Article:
The album opens with a mid-tempo rocker before ramping things up considerably on “Mama Had a Mohawk,” which features fiery guitar solos from Brent Loveday, frontman for local punk band Reno Divorce. The song dates back to 2008; Roper wrote it after hearing punk rock on the jukebox at his neighborhood bar.
“I looked around, trying to figure out who put it on,” Roper says. “I walked over to this young guy and started talking to him. He said his mom was a first-generation punk rocker and she had a blue mohawk. I’m thinking to myself, 'Wow, I can't even imagine that.’ I did the math. ‘Okay, it's now 2008. Punk rock was in the early ’80s. The math works.’ I went home and made up a story for this kid and his parents and his life. It was one of those songs I wrote in ten minutes; it just flowed like a short story.”
While Roper’s a fan of punk bands like the Clash — "When I heard the Clash’s first album, it was just like, ‘Whoa!’ It was political and it was raw,” he says — he also looked to ’80s new-wave acts like the Church and the Cure when writing songs for The Way.
The album's two instrumentals —“The Cure Goes Surfing” and “Everything’s Going to Be Alright” — were consciously inspired by the Cure, he says. The guitars on both cuts are soaked in an ’80s-type chorus effect, with Roper playing riffs up and down one string à la Cure frontman Robert Smith. He was laughing when he wrote “The Cure Goes Surfing,” he explains, “because the idea of Robert Smith on a surfboard just seemed hilarious.”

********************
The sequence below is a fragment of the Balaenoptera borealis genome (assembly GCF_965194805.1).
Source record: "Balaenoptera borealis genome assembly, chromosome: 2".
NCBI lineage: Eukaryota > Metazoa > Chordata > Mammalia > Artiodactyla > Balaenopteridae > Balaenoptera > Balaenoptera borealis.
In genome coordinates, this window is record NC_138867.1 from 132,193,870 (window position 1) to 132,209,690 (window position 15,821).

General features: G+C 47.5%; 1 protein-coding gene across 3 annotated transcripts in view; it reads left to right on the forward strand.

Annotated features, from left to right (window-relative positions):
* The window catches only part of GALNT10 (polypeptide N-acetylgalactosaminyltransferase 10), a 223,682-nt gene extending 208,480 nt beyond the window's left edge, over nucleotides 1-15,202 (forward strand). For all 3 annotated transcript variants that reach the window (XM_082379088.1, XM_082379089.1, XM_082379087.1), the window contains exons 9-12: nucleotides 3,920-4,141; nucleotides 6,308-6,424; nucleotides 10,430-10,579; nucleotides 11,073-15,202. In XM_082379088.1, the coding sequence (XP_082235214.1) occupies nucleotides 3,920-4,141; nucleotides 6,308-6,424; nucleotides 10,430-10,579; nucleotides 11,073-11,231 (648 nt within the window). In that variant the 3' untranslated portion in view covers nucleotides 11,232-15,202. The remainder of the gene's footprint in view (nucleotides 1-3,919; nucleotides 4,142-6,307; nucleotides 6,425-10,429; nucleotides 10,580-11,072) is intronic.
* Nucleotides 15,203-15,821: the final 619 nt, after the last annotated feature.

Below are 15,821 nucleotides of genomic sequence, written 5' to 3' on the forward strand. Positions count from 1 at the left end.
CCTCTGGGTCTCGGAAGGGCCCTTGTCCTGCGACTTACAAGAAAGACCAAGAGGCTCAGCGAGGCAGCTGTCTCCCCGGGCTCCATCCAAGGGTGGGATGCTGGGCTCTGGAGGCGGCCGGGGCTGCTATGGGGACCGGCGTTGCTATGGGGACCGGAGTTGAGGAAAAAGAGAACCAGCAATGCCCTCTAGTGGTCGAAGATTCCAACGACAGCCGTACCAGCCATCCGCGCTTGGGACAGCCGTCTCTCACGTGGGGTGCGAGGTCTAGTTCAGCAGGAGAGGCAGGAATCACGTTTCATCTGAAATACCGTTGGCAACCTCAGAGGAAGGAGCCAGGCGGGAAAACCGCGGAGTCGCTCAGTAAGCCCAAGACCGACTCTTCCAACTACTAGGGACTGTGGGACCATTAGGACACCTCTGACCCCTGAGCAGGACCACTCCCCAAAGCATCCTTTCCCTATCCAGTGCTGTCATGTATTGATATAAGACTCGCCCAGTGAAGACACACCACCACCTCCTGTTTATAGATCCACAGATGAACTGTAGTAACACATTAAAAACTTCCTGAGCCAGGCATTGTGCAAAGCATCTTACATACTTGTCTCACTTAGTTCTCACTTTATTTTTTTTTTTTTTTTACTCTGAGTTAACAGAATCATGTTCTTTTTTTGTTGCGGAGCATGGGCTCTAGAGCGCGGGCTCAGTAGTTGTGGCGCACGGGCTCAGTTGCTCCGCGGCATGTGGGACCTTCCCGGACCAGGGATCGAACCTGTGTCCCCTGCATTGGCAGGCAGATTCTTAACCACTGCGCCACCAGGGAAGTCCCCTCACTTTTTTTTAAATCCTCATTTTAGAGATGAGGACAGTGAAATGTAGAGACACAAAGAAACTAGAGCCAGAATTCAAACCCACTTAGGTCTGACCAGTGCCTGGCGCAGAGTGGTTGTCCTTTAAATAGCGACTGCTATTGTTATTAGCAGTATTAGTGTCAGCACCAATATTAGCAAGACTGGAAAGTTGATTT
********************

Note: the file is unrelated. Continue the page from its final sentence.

Roper nods to the church on the title track and “I Didn’t Believe,” which was inspired by a former co-worker who was a Christian fundamentalist.
“She said, ‘All it takes to go to heaven is you must accept Jesus Christ as your personal savior,'” Roper says. “I said, 'That’s it, huh? What you do doesn't matter? Like, you could be a rapist or a murderer, you could rob people or beat on people, but as long as the person accepts Christ as their personal savior, they go to heaven?,' and she says, ‘That's right.’”
Roper, who was raised Catholic and later became an atheist, recalls asking the woman: “'Let’s say someone’s an atheist, but they're kind, compassionate. They don't beat on people and they don't rob people or anything like that, but because they're an atheist, they're going to hell?' She says, ‘That's right.’ I was like, ‘Wow.’
“So now I'm really nervous,” he goes on. “Like, am I going to meet God and say, 'Sorry, dude, I didn't believe in you’? And then God says, ‘Ah, don't worry about it. You know the way those Christians behave. You know, I've been an atheist, too.’ Turns out all the believers are in hell and all atheists are in heaven. I thought that'd be kind of a funny, satirical, sarcastic approach to that issue.”
Just before the start of the pandemic, Roper retired from the tech world to devote most of his time to music. He sees it as more of a beginning than an ending. “People say, ‘You're retired full-time?' But it doesn't feel like I've retired," he says. "It just means I don't have to work at a day job anymore.”
Rob Roper & the Lost Dreams play an album-release show with Luke Schmaltz, the Wendy Woo Band and Brent Loveday & the Dirty Dollars at 7 p.m. Friday, November 12, at Herman's Hideaway, 1578 South Broadway. Tickets are $12-$15 at eventbrite.com.